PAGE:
LOUISVILLE, Ky. (AP) — For five days after an officer shot a Sudanese refugee on a Louisville street corner, small groups held vigils, stacked flowers on the sidewalk and took to social media to rant about the police.
That quiet response to the shooting ended Thursday night, when the president of the city's police union sent an open letter calling unspecified activists "sensationalists, liars and race-baiters," prompting widespread indignation and calls for his resignation.
In the two-page missive, Dave Mutchler, the president of the River City Fraternal Order of Police and a sergeant in the Louisville Metro Police Department, railed against a weak criminal justice system, promised officers would use deadly force against criminals with weapons and issued a call to supporters of law enforcement: "Soon, we may have to ask you to rise with us against the small, but very local group of people in our city who resist everything we all strive to attain," he wrote.
The city's mayor and police chief distanced themselves from his statement. Experts questioned his intentions.
City Councilman David James, who represents the district where 35-year-old Deng Manyuon was shot by an officer Saturday, was a police officer for 30 years and also served for a time as the president of the FOP. He said he was puzzled and surprised by Mutchler's letter.
Mutchler represents the city's 1,200 police officers. James said he heard from many of them Friday. Some were supportive of Mutchler's sentiments. Others, he said, feared it would worsen an already tumultuous relationship between residents and police.
"I suspect this will not serve to mend the breach between police and community members," said Dr. Lorie Fridell, a University of Southern Florida professor and expert on community and police relations. "This letter will serve to increase that divide."
Both Mayor Greg Fischer and Police Chief Steve Conrad declined to be interviewed. But both released statements saying Mutchler's letter undermined the department's efforts to bring the community together after Saturday's shooting.
Police say Manyuon attacked a woman walking down the street Saturday afternoon. Officer Nathan Blanford, responding to the call about the assault, saw Manyuon staggering across a busy intersection in Old Louisville. He was nearly hit by a car.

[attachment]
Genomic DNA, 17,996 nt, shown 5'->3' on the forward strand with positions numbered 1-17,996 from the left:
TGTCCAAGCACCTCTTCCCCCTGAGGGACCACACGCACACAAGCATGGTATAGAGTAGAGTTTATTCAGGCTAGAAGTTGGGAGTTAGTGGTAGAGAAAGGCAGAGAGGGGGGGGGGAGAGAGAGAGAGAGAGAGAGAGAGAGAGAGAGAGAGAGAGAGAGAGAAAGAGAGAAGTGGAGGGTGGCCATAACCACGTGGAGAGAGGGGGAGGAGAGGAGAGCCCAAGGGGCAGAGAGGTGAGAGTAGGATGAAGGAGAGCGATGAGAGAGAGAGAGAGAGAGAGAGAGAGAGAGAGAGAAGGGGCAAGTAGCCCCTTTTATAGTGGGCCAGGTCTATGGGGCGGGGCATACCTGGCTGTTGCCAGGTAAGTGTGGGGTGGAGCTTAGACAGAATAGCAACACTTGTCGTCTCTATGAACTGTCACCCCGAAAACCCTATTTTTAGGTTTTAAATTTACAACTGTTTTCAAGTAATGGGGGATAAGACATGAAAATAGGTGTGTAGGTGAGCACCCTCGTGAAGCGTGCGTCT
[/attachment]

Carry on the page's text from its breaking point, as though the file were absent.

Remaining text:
A video released by the police department shows Blanford approach Manyuon and Manyuon storm away, out of the frame. He then picked up a 7-foot flagpole and charged the officer, swinging wildly. The officer fired two shots, killing him.
Mutchler took particular umbrage with some of the witness statements in the hours immediately after the shooting. Kenneth Williams told various news media outlets that he saw the episode unfold and denied that Manyuon actually wielded the pole as a weapon. The video clearly debunked that account. But some on social media seized on it anyway.
"If your behavior or untruths causes harm to us or the public, we will make every attempt to have you investigated, charged and prosecuted at the local, state or federal level," Mutchler wrote in his letter. "Your idiocy and lies are what caused the destruction in Ferguson and other cities around our country and we won't be tolerating that here."
Fridell said in the past, citizens tended to assume that police shootings in their community were justified. That has changed with the advent of cellphone video cameras that have captured incriminating scenes of unarmed black men being shot or allegedly mistreated by police. Some officers have grown frustrated by the blowback.
Attica Scott, an activist and a former city councilwoman who has publicly sparred with Mutchler before, said she and other activists felt threatened and bullied by the letter. She read it to say that police officers would not tolerate dissent.
Mutchler held a news conference Thursday to clarify that the letter was not meant as a threat. But he remained defiant: He said the only people offended by the letter are those attempting to agitate the community. He believes they should appreciate that he was willing to speak honestly, while others skirt the truth out of fear of being called racist or "Hitler." Mutchler believes the letter will serve as a catalyst for community discussion.
But others believe he took the wrong tone.
Ed Connors, a former law enforcement officer who now runs the Institute for Law and Justice, said the letter read like Mutchler had "flames shooting out of his ears."
"Situations are bad enough; we don't need these kinds of inflammatory statements," he said. "We don't need the police to fan the flames. We need the police to remain calm, clear-headed and rise above the fray. They're supposed to be the better people."